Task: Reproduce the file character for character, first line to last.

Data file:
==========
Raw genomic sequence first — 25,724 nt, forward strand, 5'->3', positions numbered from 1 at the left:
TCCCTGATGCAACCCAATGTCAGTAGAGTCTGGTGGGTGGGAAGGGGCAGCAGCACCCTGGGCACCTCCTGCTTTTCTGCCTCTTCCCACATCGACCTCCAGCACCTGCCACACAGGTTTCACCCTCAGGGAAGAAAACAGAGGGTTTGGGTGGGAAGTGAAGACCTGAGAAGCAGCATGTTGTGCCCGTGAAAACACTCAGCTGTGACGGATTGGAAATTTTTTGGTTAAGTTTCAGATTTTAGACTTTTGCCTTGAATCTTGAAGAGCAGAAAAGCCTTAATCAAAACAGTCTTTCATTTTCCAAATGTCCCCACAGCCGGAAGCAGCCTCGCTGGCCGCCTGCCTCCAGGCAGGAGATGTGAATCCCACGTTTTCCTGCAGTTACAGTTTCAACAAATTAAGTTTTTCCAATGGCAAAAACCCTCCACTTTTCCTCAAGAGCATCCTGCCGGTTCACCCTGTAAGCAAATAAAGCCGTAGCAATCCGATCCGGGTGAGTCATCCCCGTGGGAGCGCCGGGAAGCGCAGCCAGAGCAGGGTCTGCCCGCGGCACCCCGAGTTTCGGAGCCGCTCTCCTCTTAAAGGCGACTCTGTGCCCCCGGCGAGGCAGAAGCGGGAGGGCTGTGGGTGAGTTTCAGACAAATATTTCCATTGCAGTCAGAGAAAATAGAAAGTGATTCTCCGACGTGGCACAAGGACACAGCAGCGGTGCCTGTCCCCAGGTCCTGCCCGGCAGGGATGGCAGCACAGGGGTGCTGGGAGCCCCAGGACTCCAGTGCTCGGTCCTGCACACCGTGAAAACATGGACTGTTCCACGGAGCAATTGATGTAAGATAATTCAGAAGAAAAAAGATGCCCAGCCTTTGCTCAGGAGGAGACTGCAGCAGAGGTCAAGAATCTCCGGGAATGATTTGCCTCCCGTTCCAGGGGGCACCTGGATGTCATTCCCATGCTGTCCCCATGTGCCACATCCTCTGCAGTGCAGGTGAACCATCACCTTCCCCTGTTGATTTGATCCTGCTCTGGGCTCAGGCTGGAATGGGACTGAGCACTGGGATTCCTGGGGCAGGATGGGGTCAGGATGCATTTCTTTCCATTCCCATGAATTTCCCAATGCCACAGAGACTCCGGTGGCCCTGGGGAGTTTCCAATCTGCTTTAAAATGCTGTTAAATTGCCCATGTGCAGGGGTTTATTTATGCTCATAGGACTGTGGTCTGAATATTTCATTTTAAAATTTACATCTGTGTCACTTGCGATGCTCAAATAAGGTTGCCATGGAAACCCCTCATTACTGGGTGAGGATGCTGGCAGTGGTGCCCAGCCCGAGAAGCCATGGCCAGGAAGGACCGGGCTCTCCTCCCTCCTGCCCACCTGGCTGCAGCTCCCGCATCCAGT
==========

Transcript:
Raw genomic sequence first — 25,724 nt, forward strand, 5'->3', positions numbered from 1 at the left:
TCCCTGATGCAACCCAATGTCAGTAGAGTCTGGTGGGTGGGAAGGGGCAGCAGCACCCTGGGCACCTCCTGCTTTTCTGCCTCTTCCCACATCGACCTCCAGCACCTGCCACACAGGTTTCACCCTCAGGGAAGAAAACAGAGGGTTTGGGTGGGAAGTGAAGACCTGAGAAGCAGCATGTTGTGCCCGTGAAAACACTCAGCTGTGACGGATTGGAAATTTTTTGGTTAAGTTTCAGATTTTAGACTTTTGCCTTGAATCTTGAAGAGCAGAAAAGCCTTAATCAAAACAGTCTTTCATTTTCCAAATGTCCCCACAGCCGGAAGCAGCCTCGCTGGCCGCCTGCCTCCAGGCAGGAGATGTGAATCCCACGTTTTCCTGCAGTTACAGTTTCAACAAATTAAGTTTTTCCAATGGCAAAAACCCTCCACTTTTCCTCAAGAGCATCCTGCCGGTTCACCCTGTAAGCAAATAAAGCCGTAGCAATCCGATCCGGGTGAGTCATCCCCGTGGGAGCGCCGGGAAGCGCAGCCAGAGCAGGGTCTGCCCGCGGCACCCCGAGTTTCGGAGCCGCTCTCCTCTTAAAGGCGACTCTGTGCCCCCGGCGAGGCAGAAGCGGGAGGGCTGTGGGTGAGTTTCAGACAAATATTTCCATTGCAGTCAGAGAAAATAGAAAGTGATTCTCCGACGTGGCACAAGGACACAGCAGCGGTGCCTGTCCCCAGGTCCTGCCCGGCAGGGATGGCAGCACAGGGGTGCTGGGAGCCCCAGGACTCCAGTGCTCGGTCCTGCACACCGTGAAAACATGGACTGTTCCACGGAGCAATTGATGTAAGATAATTCAGAAGAAAAAAGATGCCCAGCCTTTGCTCAGGAGGAGACTGCAGCAGAGGTCAAGAATCTCCGGGAATGATTTGCCTCCCGTTCCAGGGGGCACCTGGATGTCATTCCCATGCTGTCCCCATGTGCCACATCCTCTGCAGTGCAGGTGAACCATCACCTTCCCCTGTTGATTTGATCCTGCTCTGGGCTCAGGCTGGAATGGGACTGAGCACTGGGATTCCTGGGGCAGGATGGGGTCAGGATGCATTTCTTTCCATTCCCATGAATTTCCCAATGCCACAGAGACTCCGGTGGCCCTGGGGAGTTTCCAATCTGCTTTAAAATGCTGTTAAATTGCCCATGTGCAGGGGTTTATTTATGCTCATAGGACTGTGGTCTGAATATTTCATTTTAAAATTTACATCTGTGTCACTTGCGATGCTCAAATAAGGTTGCCATGGAAACCCCTCATTACTGGGTGAGGATGCTGGCAGTGGTGCCCAGCCCGAGAAGCCATGGCCAGGAAGGACCGGGCTCTCCTCCCTCCTGCCCACCTGGCTGCAGCTCCCGCATCCAGT